Many brick and mortar retailers have invested in providing customers exciting, engaging and satisfying shopping experiences in order to effectively compete against e-commerce.
Online retailers have done a remarkable job of offering shoppers the goods, pricing, and availability they want. The most recent figures available show continued strength for e-commerce sales: According to the U.S. Census Bureau, total e-commerce sales for 2016 were estimated at $394.9 billion, an increase of 15.1 percent (±1.8%) from 2015. Online orders increased 8.9% in the third quarter of 2016.
Retailers with a base of operations in the physical world are now not only deftly entering the e-commerce arena, but they are leveraging their physical presence as well.
Brands becoming part of the in-store experience
Today, brick and mortar retail is on its way to becoming a media channel. In fact, some have suggested that retailers will not simply offer products for sale, but actually charge brands an upfront fee for the privilege of being a part of the in-store experience. So retailers might have a larger selection available online to customers, but a few, select lines are actually available to see “in person” on the showroom floor.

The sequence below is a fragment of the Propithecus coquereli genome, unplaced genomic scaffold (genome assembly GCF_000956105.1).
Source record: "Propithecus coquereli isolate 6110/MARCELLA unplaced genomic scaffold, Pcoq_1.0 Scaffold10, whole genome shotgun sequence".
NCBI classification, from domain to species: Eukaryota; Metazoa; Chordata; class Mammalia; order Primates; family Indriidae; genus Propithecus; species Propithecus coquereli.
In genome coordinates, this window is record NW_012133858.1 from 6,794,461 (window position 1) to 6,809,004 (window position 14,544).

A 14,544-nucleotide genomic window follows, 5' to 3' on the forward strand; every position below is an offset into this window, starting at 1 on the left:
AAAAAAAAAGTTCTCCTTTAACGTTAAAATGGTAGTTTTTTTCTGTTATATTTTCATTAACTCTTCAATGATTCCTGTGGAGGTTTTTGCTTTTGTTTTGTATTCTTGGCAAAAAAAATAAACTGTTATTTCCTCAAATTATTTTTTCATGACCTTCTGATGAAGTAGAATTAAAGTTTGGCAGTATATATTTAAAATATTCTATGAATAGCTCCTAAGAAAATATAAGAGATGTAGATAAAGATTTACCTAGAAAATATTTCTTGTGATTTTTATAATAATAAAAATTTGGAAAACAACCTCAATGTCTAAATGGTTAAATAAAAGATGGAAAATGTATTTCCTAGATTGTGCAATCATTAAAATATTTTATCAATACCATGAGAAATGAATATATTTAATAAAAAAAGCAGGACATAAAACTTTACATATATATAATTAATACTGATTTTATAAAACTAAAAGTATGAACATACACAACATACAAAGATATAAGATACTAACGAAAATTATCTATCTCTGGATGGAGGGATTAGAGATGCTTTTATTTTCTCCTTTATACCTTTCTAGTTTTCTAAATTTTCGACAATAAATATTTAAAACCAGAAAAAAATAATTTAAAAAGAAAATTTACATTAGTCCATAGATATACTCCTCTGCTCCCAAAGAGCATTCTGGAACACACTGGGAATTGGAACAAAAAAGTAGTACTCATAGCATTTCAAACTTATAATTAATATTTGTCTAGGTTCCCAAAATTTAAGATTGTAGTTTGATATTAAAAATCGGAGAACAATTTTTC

Think of brand boutiques in larger stores as a similar example of the strategy, but more curated, and the brands pay the retailer for the privilege.
Beacons used for personalized suggestive selling
Beacon technology is another way retailers can learn about shopper behavior.
These devices can learn where shoppers linger within a store and also provide shopper-specific information if a client agrees to opt-in to that type of data collection. That information can then be used by retailers to personalize the in-store experience, for example, suggesting available merchandise.
Beacons can also remind shoppers of products they may have overlooked during the current shopping trip that they have previously bought. Beacons can also spotlight products a customer has previously expressed interest in, as the technology detects customers’ lingering in particular locations.
Instead of associates spending all their time and energy on duties such as stocking shelves, counting inventory, cleaning, etc., they can instead focus on providing the best customer service possible. Managers can then invest more time learning how the store functions as a destination and how it can improve to exceed customer expectations.